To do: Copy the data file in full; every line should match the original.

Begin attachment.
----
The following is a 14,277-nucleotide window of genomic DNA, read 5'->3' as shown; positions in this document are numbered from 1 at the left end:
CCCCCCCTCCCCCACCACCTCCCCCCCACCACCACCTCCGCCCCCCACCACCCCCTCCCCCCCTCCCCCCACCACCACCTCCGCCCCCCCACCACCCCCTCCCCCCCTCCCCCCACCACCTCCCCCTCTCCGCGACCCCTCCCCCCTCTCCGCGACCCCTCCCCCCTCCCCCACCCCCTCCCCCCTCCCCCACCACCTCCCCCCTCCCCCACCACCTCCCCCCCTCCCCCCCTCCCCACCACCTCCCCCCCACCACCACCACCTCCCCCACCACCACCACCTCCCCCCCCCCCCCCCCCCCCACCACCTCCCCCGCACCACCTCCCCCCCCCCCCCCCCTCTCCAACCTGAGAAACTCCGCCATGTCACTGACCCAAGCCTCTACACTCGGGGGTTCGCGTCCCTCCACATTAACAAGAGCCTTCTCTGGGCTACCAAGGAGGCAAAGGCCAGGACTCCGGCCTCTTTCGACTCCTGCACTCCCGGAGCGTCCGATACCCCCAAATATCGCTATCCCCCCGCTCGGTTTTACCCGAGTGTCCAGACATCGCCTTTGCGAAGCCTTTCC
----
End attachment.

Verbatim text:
The following is a 14,277-nucleotide window of genomic DNA, read 5'->3' as shown; positions in this document are numbered from 1 at the left end:
CCCCCCCTCCCCCACCACCTCCCCCCCACCACCACCTCCGCCCCCCACCACCCCCTCCCCCCCTCCCCCCACCACCACCTCCGCCCCCCCACCACCCCCTCCCCCCCTCCCCCCACCACCTCCCCCTCTCCGCGACCCCTCCCCCCTCTCCGCGACCCCTCCCCCCTCCCCCACCCCCTCCCCCCTCCCCCACCACCTCCCCCCTCCCCCACCACCTCCCCCCCTCCCCCCCTCCCCACCACCTCCCCCCCACCACCACCACCTCCCCCACCACCACCACCTCCCCCCCCCCCCCCCCCCCCACCACCTCCCCCGCACCACCTCCCCCCCCCCCCCCCCTCTCCAACCTGAGAAACTCCGCCATGTCACTGACCCAAGCCTCTACACTCGGGGGTTCGCGTCCCTCCACATTAACAAGAGCCTTCTCTGGGCTACCAAGGAGGCAAAGGCCAGGACTCCGGCCTCTTTCGACTCCTGCACTCCCGGAGCGTCCGATACCCCCAAATATCGCTATCCCCCCGCTCGGTTTTACCCGAGTGTCCAGACATCGCCTTTGCGAAGCCTTTCC